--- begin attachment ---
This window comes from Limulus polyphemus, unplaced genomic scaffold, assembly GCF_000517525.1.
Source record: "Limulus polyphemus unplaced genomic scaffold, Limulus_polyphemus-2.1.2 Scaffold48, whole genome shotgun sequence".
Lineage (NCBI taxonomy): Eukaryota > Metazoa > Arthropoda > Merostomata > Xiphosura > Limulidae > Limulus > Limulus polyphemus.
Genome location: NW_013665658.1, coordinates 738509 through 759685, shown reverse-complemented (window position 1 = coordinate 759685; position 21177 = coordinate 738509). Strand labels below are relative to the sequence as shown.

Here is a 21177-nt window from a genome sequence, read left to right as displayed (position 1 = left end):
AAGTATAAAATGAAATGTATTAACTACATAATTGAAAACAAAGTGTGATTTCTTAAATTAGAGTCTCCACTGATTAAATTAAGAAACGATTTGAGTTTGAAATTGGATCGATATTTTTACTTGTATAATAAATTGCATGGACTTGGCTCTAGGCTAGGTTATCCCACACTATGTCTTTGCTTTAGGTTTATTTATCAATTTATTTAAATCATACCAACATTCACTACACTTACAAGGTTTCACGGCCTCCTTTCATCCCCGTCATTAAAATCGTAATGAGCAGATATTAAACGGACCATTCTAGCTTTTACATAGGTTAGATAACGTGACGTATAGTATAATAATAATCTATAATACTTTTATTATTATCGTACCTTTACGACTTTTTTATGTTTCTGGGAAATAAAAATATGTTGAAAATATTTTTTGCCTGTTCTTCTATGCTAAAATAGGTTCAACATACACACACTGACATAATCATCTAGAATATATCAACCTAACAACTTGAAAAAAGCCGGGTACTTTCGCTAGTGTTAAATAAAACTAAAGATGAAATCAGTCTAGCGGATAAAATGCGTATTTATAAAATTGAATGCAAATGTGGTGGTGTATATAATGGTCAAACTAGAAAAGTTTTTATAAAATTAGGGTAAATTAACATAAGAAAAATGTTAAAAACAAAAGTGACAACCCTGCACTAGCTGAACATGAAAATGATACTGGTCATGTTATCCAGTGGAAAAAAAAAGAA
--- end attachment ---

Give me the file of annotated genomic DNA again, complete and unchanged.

This window comes from Limulus polyphemus, unplaced genomic scaffold, assembly GCF_000517525.1.
Source record: "Limulus polyphemus unplaced genomic scaffold, Limulus_polyphemus-2.1.2 Scaffold48, whole genome shotgun sequence".
Lineage (NCBI taxonomy): Eukaryota > Metazoa > Arthropoda > Merostomata > Xiphosura > Limulidae > Limulus > Limulus polyphemus.
Genome location: NW_013665658.1, coordinates 738509 through 759685, shown reverse-complemented (window position 1 = coordinate 759685; position 21177 = coordinate 738509). Strand labels below are relative to the sequence as shown.

Here is a 21177-nt window from a genome sequence, read left to right as displayed (position 1 = left end):
AAGTATAAAATGAAATGTATTAACTACATAATTGAAAACAAAGTGTGATTTCTTAAATTAGAGTCTCCACTGATTAAATTAAGAAACGATTTGAGTTTGAAATTGGATCGATATTTTTACTTGTATAATAAATTGCATGGACTTGGCTCTAGGCTAGGTTATCCCACACTATGTCTTTGCTTTAGGTTTATTTATCAATTTATTTAAATCATACCAACATTCACTACACTTACAAGGTTTCACGGCCTCCTTTCATCCCCGTCATTAAAATCGTAATGAGCAGATATTAAACGGACCATTCTAGCTTTTACATAGGTTAGATAACGTGACGTATAGTATAATAATAATCTATAATACTTTTATTATTATCGTACCTTTACGACTTTTTTATGTTTCTGGGAAATAAAAATATGTTGAAAATATTTTTTGCCTGTTCTTCTATGCTAAAATAGGTTCAACATACACACACTGACATAATCATCTAGAATATATCAACCTAACAACTTGAAAAAAGCCGGGTACTTTCGCTAGTGTTAAATAAAACTAAAGATGAAATCAGTCTAGCGGATAAAATGCGTATTTATAAAATTGAATGCAAATGTGGTGGTGTATATAATGGTCAAACTAGAAAAGTTTTTATAAAATTAGGGTAAATTAACATAAGAAAAATGTTAAAAACAAAAGTGACAACCCTGCACTAGCTGAACATGAAAATGATACTGGTCATGTTATCCAGTGGAAAAAAAAAGAA